The need to understand architecture in terms of an emotional phenomenon is perhaps the central principle that underlies the theory of Alberto Pérez Gomez. His Architecture and the Crisis of Modern Science is a historical examination of its gradual erosion as an architectural principle, whilst Built Upon Love is an explicit argument that places emotion at the heart of architecture and its experience. Although his references to contemporary architects in this regard are limited, in this second book he identifies the work of Frederik Kiesler and Daniel Libeskind, as contemporary architects that have produced ‘emotive architecture.’ This is particularly pertinent in the context of Kiesler’s Shrine of the Book project in Israel 41 and Libeskind’s Jewish Museum in Berlin. 42 Both buildings are resonant with metaphor, in part, due to the architectural program. Questioned on whether more ‘standard’ architectural programs can elicit similarly emotive responses from their designers he offers the following comments.
The architect has the obligation to work within certain parameters, but at the same time also has the ability to negotiate with the powers that be. In this sense, there is normally some scope for the architect to modify the program and, at times, to communicate emotional and ethical values. Daniel Libeskind’s early work was very interesting in this regard. It was also brilliant from a more purely architectural design perspective. The Jewish Museum in Berlin was the result of complex political negotiations that allowed him to transform a relatively small extension to the German Museum into what it is now, the Jewish Museum; an architectural icon and a symbol of the Jewish massacre and Germany’s response to the darkest moment of its own history.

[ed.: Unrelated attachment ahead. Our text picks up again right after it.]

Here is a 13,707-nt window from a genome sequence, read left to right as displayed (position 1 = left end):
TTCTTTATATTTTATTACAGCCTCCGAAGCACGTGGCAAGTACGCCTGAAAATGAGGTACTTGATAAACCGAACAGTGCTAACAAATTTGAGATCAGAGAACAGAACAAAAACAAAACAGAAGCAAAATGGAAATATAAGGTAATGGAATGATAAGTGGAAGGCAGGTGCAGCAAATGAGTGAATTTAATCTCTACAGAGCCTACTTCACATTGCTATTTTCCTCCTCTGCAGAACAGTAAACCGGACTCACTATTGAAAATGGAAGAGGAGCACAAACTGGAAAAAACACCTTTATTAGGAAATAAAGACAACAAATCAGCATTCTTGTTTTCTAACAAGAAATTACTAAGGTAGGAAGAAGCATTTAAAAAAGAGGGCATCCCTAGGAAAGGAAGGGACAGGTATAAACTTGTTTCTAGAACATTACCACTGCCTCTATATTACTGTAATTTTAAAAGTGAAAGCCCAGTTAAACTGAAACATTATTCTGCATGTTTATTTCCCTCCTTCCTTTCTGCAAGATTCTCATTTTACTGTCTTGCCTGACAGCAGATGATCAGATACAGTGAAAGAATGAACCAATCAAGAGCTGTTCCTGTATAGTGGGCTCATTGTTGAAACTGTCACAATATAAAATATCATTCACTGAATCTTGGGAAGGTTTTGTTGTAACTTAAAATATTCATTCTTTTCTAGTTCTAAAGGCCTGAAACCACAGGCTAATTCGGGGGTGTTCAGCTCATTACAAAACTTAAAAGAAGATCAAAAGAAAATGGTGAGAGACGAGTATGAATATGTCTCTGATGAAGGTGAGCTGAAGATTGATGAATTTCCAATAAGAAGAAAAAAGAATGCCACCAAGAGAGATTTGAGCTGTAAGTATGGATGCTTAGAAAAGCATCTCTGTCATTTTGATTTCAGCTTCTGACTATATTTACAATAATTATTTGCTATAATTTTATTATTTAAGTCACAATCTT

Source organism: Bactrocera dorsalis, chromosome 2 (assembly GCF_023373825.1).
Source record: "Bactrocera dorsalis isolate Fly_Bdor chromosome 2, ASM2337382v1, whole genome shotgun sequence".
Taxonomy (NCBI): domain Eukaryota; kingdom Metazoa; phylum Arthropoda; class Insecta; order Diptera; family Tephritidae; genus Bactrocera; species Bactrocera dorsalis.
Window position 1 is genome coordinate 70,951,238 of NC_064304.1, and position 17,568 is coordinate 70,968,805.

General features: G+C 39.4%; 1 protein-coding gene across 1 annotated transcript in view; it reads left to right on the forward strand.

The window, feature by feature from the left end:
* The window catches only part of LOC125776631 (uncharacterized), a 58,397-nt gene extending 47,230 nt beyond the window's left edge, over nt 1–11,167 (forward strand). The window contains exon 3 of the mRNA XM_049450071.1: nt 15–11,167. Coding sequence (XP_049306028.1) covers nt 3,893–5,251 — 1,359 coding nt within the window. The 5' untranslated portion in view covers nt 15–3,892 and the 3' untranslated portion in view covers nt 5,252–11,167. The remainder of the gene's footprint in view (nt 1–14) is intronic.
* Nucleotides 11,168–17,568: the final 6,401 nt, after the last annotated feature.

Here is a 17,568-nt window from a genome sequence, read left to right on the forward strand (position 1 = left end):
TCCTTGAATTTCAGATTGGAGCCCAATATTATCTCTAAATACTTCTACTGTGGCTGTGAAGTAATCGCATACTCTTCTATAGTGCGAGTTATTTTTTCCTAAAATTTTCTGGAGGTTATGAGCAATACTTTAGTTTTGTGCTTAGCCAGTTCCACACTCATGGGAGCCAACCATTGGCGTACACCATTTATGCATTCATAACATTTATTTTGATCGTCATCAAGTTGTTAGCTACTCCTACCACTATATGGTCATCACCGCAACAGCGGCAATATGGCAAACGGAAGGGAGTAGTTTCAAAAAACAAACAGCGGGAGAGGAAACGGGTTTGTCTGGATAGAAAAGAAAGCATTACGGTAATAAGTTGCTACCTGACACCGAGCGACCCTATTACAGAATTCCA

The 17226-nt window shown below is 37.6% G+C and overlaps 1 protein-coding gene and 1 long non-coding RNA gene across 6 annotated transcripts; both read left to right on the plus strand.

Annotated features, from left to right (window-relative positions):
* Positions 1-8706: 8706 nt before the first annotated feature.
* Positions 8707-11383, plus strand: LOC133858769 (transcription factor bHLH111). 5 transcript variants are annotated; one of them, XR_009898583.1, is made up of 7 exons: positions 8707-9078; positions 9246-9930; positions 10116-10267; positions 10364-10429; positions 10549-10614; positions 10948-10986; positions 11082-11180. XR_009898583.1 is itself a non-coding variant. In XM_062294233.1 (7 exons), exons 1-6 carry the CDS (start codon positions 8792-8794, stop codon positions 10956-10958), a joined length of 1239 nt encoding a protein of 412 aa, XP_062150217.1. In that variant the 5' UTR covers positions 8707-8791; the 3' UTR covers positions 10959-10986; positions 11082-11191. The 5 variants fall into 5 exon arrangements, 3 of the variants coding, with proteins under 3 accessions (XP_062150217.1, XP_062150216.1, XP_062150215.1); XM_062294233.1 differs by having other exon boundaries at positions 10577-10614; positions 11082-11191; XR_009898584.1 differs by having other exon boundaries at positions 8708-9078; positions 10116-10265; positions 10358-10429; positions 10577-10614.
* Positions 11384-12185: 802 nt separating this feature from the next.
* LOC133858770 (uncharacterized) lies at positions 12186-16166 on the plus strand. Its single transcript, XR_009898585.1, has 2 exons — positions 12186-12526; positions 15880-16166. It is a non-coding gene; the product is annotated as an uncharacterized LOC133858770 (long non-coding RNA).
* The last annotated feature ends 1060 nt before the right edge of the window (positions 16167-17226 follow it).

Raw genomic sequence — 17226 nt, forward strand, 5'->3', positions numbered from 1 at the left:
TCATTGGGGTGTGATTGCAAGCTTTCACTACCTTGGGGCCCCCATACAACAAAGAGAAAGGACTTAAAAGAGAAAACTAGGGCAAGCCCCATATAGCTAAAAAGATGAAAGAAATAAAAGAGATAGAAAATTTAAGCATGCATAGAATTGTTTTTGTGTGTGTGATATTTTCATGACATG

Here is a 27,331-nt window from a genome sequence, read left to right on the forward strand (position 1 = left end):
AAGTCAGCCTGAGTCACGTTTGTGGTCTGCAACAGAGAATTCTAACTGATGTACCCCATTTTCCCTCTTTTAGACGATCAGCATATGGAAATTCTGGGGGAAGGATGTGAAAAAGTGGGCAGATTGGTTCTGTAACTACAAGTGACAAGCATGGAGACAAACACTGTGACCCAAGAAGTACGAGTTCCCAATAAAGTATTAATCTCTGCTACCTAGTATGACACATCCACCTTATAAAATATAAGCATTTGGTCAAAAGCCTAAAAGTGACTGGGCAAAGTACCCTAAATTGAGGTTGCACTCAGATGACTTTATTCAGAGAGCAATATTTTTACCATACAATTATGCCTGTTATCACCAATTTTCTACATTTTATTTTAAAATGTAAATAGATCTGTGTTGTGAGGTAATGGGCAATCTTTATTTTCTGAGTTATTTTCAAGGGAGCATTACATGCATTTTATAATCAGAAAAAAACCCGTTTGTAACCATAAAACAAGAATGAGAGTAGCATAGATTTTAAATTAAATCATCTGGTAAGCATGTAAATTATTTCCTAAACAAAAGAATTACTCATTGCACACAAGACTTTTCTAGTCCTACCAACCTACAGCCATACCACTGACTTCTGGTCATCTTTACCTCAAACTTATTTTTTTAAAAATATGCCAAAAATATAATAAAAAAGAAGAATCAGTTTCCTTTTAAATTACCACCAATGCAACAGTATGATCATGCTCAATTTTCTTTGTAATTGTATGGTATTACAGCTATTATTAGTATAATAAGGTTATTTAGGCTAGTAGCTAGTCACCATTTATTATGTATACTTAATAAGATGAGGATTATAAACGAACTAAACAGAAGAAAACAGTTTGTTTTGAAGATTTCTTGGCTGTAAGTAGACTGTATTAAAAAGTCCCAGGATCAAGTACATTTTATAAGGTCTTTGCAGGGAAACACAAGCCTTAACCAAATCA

The decision to make it into the Jewish Museum was a huge political shift and it is a very unique project in that way. Libeskind managed to give himself enough leeway in the design process to charge the program with this emotive content; to give himself enough room for the project to speak metaphorically, embodying both memory and a potential healing. This sort of insight on the part of architects is rare but not unique. Another marvellous example is the monastery of La Tourette by Le Corbusier from the 1950s. 43
La Tourette is supposed to be a Dominican monastery but it really has very little to do with Catholicism. It rather speaks of an ecumenical (pantheistic) spirituality that may emerge from the bottom-up, from within our own experience, without theological presuppositions. Corbusier was very clever in his presentation of the project and the head of the Dominican order backed him wholeheartedly. As a result, he got total freedom and was able to construct an incredibly emotive building that often reverses the traditional expectations of a Catholic monastery. These may be isolated cases, but they do reveal that regardless of the political situation the architect is working in, it is sometimes possible to manoeuvre and produce something with metaphoric and emotive power. Driven by wider interests (one could argue by the true “common good”) such projects come from a broad understanding of culture and result in a critique of important aspects of modernity - a combination of the poetic and the critical is, in passing, Octavio Paz’s definition of a true work of art for modernity. 44